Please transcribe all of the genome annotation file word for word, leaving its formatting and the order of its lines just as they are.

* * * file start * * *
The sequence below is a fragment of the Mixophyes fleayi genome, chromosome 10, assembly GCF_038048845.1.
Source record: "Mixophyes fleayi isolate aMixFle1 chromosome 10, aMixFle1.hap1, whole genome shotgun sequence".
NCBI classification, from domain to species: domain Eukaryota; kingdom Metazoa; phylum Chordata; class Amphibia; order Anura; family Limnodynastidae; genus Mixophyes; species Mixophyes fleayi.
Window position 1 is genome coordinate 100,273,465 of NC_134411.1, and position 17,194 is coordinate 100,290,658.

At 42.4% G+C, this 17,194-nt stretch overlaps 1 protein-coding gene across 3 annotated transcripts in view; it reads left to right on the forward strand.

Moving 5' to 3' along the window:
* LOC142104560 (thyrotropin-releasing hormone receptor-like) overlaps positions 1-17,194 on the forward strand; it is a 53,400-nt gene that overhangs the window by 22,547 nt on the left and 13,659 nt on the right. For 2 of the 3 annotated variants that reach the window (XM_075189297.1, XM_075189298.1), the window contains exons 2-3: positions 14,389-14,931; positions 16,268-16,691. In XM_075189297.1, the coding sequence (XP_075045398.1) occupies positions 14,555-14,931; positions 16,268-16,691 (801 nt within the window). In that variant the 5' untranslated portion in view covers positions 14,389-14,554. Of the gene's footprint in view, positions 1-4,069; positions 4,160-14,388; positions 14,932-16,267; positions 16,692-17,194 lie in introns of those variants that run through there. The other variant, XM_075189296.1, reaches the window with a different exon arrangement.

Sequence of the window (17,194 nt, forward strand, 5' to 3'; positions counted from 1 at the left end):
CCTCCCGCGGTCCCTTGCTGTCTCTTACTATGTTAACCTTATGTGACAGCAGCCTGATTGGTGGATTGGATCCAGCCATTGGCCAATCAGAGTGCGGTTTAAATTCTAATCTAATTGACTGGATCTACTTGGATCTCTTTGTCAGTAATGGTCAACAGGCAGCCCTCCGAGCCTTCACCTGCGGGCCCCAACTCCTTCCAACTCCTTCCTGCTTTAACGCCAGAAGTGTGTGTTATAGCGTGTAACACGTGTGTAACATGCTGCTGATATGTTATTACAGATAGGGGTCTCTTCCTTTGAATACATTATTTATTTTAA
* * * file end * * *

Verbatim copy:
The sequence below is a fragment of the Mixophyes fleayi genome, chromosome 10, assembly GCF_038048845.1.
Source record: "Mixophyes fleayi isolate aMixFle1 chromosome 10, aMixFle1.hap1, whole genome shotgun sequence".
NCBI classification, from domain to species: domain Eukaryota; kingdom Metazoa; phylum Chordata; class Amphibia; order Anura; family Limnodynastidae; genus Mixophyes; species Mixophyes fleayi.
Window position 1 is genome coordinate 100,273,465 of NC_134411.1, and position 17,194 is coordinate 100,290,658.

At 42.4% G+C, this 17,194-nt stretch overlaps 1 protein-coding gene across 3 annotated transcripts in view; it reads left to right on the forward strand.

Moving 5' to 3' along the window:
* LOC142104560 (thyrotropin-releasing hormone receptor-like) overlaps positions 1-17,194 on the forward strand; it is a 53,400-nt gene that overhangs the window by 22,547 nt on the left and 13,659 nt on the right. For 2 of the 3 annotated variants that reach the window (XM_075189297.1, XM_075189298.1), the window contains exons 2-3: positions 14,389-14,931; positions 16,268-16,691. In XM_075189297.1, the coding sequence (XP_075045398.1) occupies positions 14,555-14,931; positions 16,268-16,691 (801 nt within the window). In that variant the 5' untranslated portion in view covers positions 14,389-14,554. Of the gene's footprint in view, positions 1-4,069; positions 4,160-14,388; positions 14,932-16,267; positions 16,692-17,194 lie in introns of those variants that run through there. The other variant, XM_075189296.1, reaches the window with a different exon arrangement.

Sequence of the window (17,194 nt, forward strand, 5' to 3'; positions counted from 1 at the left end):
CCTCCCGCGGTCCCTTGCTGTCTCTTACTATGTTAACCTTATGTGACAGCAGCCTGATTGGTGGATTGGATCCAGCCATTGGCCAATCAGAGTGCGGTTTAAATTCTAATCTAATTGACTGGATCTACTTGGATCTCTTTGTCAGTAATGGTCAACAGGCAGCCCTCCGAGCCTTCACCTGCGGGCCCCAACTCCTTCCAACTCCTTCCTGCTTTAACGCCAGAAGTGTGTGTTATAGCGTGTAACACGTGTGTAACATGCTGCTGATATGTTATTACAGATAGGGGTCTCTTCCTTTGAATACATTATTTATTTTAA